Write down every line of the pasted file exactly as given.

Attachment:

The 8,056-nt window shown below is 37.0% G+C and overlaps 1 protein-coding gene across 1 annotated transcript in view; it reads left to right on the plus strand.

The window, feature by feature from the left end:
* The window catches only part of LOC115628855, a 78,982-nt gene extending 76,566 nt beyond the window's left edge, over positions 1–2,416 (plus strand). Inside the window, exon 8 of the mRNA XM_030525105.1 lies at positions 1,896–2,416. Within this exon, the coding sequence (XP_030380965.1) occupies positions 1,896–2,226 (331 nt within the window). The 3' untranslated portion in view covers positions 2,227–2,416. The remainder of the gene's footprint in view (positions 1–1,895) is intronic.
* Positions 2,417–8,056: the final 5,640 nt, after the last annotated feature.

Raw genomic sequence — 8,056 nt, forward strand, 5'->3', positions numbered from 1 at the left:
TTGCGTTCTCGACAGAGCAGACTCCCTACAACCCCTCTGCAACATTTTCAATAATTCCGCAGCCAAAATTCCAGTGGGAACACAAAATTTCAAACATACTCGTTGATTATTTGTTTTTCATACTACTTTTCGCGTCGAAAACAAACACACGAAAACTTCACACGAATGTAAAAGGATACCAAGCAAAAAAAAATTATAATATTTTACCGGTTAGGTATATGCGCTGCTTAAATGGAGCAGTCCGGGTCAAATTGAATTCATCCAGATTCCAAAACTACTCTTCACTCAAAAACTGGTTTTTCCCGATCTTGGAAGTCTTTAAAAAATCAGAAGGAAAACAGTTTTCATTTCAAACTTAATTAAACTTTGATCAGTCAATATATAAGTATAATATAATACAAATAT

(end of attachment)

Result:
The 8,056-nt window shown below is 37.0% G+C and overlaps 1 protein-coding gene across 1 annotated transcript in view; it reads left to right on the plus strand.

The window, feature by feature from the left end:
* The window catches only part of LOC115628855, a 78,982-nt gene extending 76,566 nt beyond the window's left edge, over positions 1–2,416 (plus strand). Inside the window, exon 8 of the mRNA XM_030525105.1 lies at positions 1,896–2,416. Within this exon, the coding sequence (XP_030380965.1) occupies positions 1,896–2,226 (331 nt within the window). The 3' untranslated portion in view covers positions 2,227–2,416. The remainder of the gene's footprint in view (positions 1–1,895) is intronic.
* Positions 2,417–8,056: the final 5,640 nt, after the last annotated feature.

Raw genomic sequence — 8,056 nt, forward strand, 5'->3', positions numbered from 1 at the left:
TTGCGTTCTCGACAGAGCAGACTCCCTACAACCCCTCTGCAACATTTTCAATAATTCCGCAGCCAAAATTCCAGTGGGAACACAAAATTTCAAACATACTCGTTGATTATTTGTTTTTCATACTACTTTTCGCGTCGAAAACAAACACACGAAAACTTCACACGAATGTAAAAGGATACCAAGCAAAAAAAAATTATAATATTTTACCGGTTAGGTATATGCGCTGCTTAAATGGAGCAGTCCGGGTCAAATTGAATTCATCCAGATTCCAAAACTACTCTTCACTCAAAAACTGGTTTTTCCCGATCTTGGAAGTCTTTAAAAAATCAGAAGGAAAACAGTTTTCATTTCAAACTTAATTAAACTTTGATCAGTCAATATATAAGTATAATATAATACAAATAT